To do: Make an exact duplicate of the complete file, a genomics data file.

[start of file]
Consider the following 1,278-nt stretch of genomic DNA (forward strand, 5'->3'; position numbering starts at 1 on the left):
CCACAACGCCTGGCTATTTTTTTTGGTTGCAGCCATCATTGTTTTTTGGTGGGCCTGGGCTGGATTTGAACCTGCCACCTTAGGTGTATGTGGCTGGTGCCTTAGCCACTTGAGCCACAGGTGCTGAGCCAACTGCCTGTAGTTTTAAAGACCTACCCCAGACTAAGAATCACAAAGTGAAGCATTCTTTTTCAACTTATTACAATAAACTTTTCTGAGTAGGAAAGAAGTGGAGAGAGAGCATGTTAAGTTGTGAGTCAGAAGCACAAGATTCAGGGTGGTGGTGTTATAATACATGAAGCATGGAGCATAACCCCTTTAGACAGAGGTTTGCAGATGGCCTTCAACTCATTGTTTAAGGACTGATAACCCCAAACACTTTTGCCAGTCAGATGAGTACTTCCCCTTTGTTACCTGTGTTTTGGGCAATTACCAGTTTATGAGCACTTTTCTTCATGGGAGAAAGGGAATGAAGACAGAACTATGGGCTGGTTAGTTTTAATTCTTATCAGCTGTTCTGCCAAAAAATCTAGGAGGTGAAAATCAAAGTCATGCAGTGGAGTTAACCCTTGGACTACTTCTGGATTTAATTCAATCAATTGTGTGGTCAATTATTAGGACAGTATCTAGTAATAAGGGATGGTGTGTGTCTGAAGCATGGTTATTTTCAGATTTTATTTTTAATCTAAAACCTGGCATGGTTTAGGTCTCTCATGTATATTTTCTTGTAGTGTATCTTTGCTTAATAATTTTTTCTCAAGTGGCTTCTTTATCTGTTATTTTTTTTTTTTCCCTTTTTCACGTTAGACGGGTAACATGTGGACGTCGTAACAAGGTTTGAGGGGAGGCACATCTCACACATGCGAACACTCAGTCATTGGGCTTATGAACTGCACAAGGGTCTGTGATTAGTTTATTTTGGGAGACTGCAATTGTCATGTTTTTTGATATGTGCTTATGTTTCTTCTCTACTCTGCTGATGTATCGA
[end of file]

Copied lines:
Consider the following 1,278-nt stretch of genomic DNA (forward strand, 5'->3'; position numbering starts at 1 on the left):
CCACAACGCCTGGCTATTTTTTTTGGTTGCAGCCATCATTGTTTTTTGGTGGGCCTGGGCTGGATTTGAACCTGCCACCTTAGGTGTATGTGGCTGGTGCCTTAGCCACTTGAGCCACAGGTGCTGAGCCAACTGCCTGTAGTTTTAAAGACCTACCCCAGACTAAGAATCACAAAGTGAAGCATTCTTTTTCAACTTATTACAATAAACTTTTCTGAGTAGGAAAGAAGTGGAGAGAGAGCATGTTAAGTTGTGAGTCAGAAGCACAAGATTCAGGGTGGTGGTGTTATAATACATGAAGCATGGAGCATAACCCCTTTAGACAGAGGTTTGCAGATGGCCTTCAACTCATTGTTTAAGGACTGATAACCCCAAACACTTTTGCCAGTCAGATGAGTACTTCCCCTTTGTTACCTGTGTTTTGGGCAATTACCAGTTTATGAGCACTTTTCTTCATGGGAGAAAGGGAATGAAGACAGAACTATGGGCTGGTTAGTTTTAATTCTTATCAGCTGTTCTGCCAAAAAATCTAGGAGGTGAAAATCAAAGTCATGCAGTGGAGTTAACCCTTGGACTACTTCTGGATTTAATTCAATCAATTGTGTGGTCAATTATTAGGACAGTATCTAGTAATAAGGGATGGTGTGTGTCTGAAGCATGGTTATTTTCAGATTTTATTTTTAATCTAAAACCTGGCATGGTTTAGGTCTCTCATGTATATTTTCTTGTAGTGTATCTTTGCTTAATAATTTTTTCTCAAGTGGCTTCTTTATCTGTTATTTTTTTTTTTTCCCTTTTTCACGTTAGACGGGTAACATGTGGACGTCGTAACAAGGTTTGAGGGGAGGCACATCTCACACATGCGAACACTCAGTCATTGGGCTTATGAACTGCACAAGGGTCTGTGATTAGTTTATTTTGGGAGACTGCAATTGTCATGTTTTTTGATATGTGCTTATGTTTCTTCTCTACTCTGCTGATGTATCGA